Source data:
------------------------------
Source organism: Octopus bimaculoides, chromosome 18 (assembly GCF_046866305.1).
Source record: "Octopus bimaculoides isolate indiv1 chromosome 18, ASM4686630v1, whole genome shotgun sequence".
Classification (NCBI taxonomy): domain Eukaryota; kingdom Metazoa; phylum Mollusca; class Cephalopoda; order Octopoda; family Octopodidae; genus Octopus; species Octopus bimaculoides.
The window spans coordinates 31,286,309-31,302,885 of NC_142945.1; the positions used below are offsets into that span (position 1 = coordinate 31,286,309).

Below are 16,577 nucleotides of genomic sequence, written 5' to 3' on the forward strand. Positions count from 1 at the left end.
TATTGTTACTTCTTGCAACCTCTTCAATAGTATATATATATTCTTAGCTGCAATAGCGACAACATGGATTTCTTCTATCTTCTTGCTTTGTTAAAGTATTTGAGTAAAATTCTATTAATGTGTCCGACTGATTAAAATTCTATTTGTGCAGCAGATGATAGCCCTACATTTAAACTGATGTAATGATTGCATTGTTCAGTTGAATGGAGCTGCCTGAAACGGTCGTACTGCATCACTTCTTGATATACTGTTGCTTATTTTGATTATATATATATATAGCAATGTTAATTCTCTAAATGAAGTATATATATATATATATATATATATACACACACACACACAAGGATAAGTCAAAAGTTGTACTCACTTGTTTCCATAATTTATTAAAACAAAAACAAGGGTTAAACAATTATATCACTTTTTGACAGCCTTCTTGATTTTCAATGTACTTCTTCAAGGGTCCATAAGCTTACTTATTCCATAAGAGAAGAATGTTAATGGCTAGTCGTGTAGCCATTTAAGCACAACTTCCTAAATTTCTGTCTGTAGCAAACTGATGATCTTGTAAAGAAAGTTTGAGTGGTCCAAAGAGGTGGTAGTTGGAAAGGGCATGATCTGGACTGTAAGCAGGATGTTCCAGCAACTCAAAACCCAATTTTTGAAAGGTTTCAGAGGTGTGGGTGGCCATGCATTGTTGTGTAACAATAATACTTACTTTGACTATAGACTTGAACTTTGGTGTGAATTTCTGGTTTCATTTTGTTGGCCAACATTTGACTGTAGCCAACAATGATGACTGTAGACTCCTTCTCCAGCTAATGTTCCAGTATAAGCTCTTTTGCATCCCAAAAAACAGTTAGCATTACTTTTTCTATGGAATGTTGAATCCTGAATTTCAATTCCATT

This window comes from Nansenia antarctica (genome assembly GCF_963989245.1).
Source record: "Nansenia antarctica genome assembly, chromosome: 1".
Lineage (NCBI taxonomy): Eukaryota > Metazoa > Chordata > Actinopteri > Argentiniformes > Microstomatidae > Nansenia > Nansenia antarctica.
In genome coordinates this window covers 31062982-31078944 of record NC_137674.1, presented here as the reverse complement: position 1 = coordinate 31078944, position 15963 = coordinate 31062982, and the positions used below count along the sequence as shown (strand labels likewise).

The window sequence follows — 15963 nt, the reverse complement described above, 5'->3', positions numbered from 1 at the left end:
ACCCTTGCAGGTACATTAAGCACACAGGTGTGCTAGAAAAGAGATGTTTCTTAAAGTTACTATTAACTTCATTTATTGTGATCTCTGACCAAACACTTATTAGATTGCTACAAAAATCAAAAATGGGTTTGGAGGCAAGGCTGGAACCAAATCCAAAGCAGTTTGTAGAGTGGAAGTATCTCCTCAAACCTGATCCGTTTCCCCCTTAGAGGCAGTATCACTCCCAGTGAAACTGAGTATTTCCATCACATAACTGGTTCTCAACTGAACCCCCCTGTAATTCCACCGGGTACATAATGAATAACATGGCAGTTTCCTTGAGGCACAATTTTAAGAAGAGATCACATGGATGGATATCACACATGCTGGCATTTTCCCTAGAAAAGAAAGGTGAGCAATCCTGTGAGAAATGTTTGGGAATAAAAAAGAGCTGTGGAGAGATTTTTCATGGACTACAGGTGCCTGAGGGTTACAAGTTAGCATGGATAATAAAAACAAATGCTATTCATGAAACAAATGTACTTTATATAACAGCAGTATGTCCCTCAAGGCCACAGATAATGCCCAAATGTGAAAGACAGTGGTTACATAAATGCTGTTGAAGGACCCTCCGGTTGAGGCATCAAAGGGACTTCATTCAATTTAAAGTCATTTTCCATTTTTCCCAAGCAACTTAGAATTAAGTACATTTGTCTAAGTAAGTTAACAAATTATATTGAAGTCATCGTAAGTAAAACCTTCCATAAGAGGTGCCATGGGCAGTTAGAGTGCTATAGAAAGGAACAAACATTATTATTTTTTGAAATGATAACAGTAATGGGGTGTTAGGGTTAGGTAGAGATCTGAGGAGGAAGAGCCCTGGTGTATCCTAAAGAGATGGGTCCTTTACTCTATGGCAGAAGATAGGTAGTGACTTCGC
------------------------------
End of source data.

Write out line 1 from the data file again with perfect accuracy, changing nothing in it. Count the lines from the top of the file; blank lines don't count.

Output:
Source organism: Octopus bimaculoides, chromosome 18 (assembly GCF_046866305.1).